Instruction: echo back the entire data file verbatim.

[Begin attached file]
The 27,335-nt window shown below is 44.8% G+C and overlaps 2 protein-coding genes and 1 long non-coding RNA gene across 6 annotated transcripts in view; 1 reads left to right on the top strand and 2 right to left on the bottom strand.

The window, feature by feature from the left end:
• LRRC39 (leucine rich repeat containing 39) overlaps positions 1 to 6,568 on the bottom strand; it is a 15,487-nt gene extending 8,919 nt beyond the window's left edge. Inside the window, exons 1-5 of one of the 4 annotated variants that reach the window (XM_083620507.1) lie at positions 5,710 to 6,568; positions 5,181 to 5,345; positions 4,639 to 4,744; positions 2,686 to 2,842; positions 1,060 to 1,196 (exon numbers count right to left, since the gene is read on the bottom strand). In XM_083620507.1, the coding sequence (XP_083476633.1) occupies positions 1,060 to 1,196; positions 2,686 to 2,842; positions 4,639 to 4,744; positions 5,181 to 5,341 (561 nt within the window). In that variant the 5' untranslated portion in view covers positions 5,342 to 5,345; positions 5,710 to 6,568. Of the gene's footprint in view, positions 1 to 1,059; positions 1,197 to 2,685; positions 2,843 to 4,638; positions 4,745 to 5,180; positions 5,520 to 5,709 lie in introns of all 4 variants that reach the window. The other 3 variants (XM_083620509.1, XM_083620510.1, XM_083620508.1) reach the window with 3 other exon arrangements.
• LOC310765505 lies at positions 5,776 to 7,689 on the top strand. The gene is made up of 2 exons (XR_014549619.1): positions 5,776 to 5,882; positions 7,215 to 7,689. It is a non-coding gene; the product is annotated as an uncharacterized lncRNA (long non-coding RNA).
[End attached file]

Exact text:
The 27,335-nt window shown below is 44.8% G+C and overlaps 2 protein-coding genes and 1 long non-coding RNA gene across 6 annotated transcripts in view; 1 reads left to right on the top strand and 2 right to left on the bottom strand.

The window, feature by feature from the left end:
• LRRC39 (leucine rich repeat containing 39) overlaps positions 1 to 6,568 on the bottom strand; it is a 15,487-nt gene extending 8,919 nt beyond the window's left edge. Inside the window, exons 1-5 of one of the 4 annotated variants that reach the window (XM_083620507.1) lie at positions 5,710 to 6,568; positions 5,181 to 5,345; positions 4,639 to 4,744; positions 2,686 to 2,842; positions 1,060 to 1,196 (exon numbers count right to left, since the gene is read on the bottom strand). In XM_083620507.1, the coding sequence (XP_083476633.1) occupies positions 1,060 to 1,196; positions 2,686 to 2,842; positions 4,639 to 4,744; positions 5,181 to 5,341 (561 nt within the window). In that variant the 5' untranslated portion in view covers positions 5,342 to 5,345; positions 5,710 to 6,568. Of the gene's footprint in view, positions 1 to 1,059; positions 1,197 to 2,685; positions 2,843 to 4,638; positions 4,745 to 5,180; positions 5,520 to 5,709 lie in introns of all 4 variants that reach the window. The other 3 variants (XM_083620509.1, XM_083620510.1, XM_083620508.1) reach the window with 3 other exon arrangements.
• LOC310765505 lies at positions 5,776 to 7,689 on the top strand. The gene is made up of 2 exons (XR_014549619.1): positions 5,776 to 5,882; positions 7,215 to 7,689. It is a non-coding gene; the product is annotated as an uncharacterized lncRNA (long non-coding RNA).